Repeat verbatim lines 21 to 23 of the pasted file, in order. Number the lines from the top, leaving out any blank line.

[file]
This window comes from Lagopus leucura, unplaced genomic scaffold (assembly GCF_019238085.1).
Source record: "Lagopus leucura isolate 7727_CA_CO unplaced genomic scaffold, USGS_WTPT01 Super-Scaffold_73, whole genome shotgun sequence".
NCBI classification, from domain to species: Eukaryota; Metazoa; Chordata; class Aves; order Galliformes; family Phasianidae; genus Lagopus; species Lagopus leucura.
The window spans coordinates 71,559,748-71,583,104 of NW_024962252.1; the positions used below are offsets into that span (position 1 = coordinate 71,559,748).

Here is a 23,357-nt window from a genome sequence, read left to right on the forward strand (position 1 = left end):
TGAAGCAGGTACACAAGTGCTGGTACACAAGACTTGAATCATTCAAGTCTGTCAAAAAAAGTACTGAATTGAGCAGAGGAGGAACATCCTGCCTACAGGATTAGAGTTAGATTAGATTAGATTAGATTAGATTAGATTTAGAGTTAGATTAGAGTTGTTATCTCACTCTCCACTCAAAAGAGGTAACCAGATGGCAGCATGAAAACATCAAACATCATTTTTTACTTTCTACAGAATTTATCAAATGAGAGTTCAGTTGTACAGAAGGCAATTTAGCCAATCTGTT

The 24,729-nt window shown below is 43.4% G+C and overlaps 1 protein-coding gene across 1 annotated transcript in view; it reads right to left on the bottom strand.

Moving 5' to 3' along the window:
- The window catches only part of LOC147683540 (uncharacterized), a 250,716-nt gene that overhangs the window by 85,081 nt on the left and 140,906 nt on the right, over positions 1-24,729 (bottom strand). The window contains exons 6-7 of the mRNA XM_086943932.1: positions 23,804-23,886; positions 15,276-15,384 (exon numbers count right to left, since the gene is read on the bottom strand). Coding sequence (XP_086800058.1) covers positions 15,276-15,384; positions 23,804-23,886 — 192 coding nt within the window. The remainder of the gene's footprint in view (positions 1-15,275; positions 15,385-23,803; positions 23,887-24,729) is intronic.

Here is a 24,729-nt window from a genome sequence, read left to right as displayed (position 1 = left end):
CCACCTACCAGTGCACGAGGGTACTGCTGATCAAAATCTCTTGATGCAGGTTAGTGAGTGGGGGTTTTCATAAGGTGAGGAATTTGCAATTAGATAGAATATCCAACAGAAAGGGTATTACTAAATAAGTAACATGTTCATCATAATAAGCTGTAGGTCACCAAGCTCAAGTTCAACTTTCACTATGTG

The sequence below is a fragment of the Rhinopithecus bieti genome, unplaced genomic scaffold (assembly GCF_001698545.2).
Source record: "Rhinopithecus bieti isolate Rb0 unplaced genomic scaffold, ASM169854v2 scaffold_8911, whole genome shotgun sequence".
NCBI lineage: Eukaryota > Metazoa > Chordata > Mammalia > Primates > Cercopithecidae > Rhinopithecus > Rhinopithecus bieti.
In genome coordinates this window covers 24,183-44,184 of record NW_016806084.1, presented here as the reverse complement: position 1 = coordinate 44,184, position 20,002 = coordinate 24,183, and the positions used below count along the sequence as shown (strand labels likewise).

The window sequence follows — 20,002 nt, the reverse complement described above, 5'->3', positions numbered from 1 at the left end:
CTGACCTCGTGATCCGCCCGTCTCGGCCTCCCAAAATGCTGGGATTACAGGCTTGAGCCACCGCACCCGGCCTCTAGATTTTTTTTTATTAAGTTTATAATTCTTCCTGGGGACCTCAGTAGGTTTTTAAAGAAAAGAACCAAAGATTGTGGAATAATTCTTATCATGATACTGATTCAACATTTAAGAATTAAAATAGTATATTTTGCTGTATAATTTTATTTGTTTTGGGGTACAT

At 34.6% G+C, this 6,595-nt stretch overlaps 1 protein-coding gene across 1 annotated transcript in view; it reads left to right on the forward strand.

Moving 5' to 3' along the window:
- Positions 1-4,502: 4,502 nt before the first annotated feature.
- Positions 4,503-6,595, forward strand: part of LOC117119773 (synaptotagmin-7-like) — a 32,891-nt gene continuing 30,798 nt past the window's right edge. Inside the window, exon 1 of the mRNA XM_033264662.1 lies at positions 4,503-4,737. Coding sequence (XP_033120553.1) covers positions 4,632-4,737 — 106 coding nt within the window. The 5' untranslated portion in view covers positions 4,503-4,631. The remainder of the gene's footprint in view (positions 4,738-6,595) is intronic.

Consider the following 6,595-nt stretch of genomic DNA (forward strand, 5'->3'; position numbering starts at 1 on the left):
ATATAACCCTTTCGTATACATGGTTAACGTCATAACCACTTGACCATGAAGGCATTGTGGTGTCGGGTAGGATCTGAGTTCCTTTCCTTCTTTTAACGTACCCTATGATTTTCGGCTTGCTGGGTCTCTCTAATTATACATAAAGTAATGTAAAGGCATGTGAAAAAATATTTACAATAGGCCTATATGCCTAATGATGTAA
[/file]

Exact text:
- Positions 4,503-6,595, forward strand: part of LOC117119773 (synaptotagmin-7-like) — a 32,891-nt gene continuing 30,798 nt past the window's right edge. Inside the window, exon 1 of the mRNA XM_033264662.1 lies at positions 4,503-4,737. Coding sequence (XP_033120553.1) covers positions 4,632-4,737 — 106 coding nt within the window. The 5' untranslated portion in view covers positions 4,503-4,631. The remainder of the gene's footprint in view (positions 4,738-6,595) is intronic.

Consider the following 6,595-nt stretch of genomic DNA (forward strand, 5'->3'; position numbering starts at 1 on the left):
ATATAACCCTTTCGTATACATGGTTAACGTCATAACCACTTGACCATGAAGGCATTGTGGTGTCGGGTAGGATCTGAGTTCCTTTCCTTCTTTTAACGTACCCTATGATTTTCGGCTTGCTGGGTCTCTCTAATTATACATAAAGTAATGTAAAGGCATGTGAAAAAATATTTACAATAGGCCTATATGCCTAATGATGTAA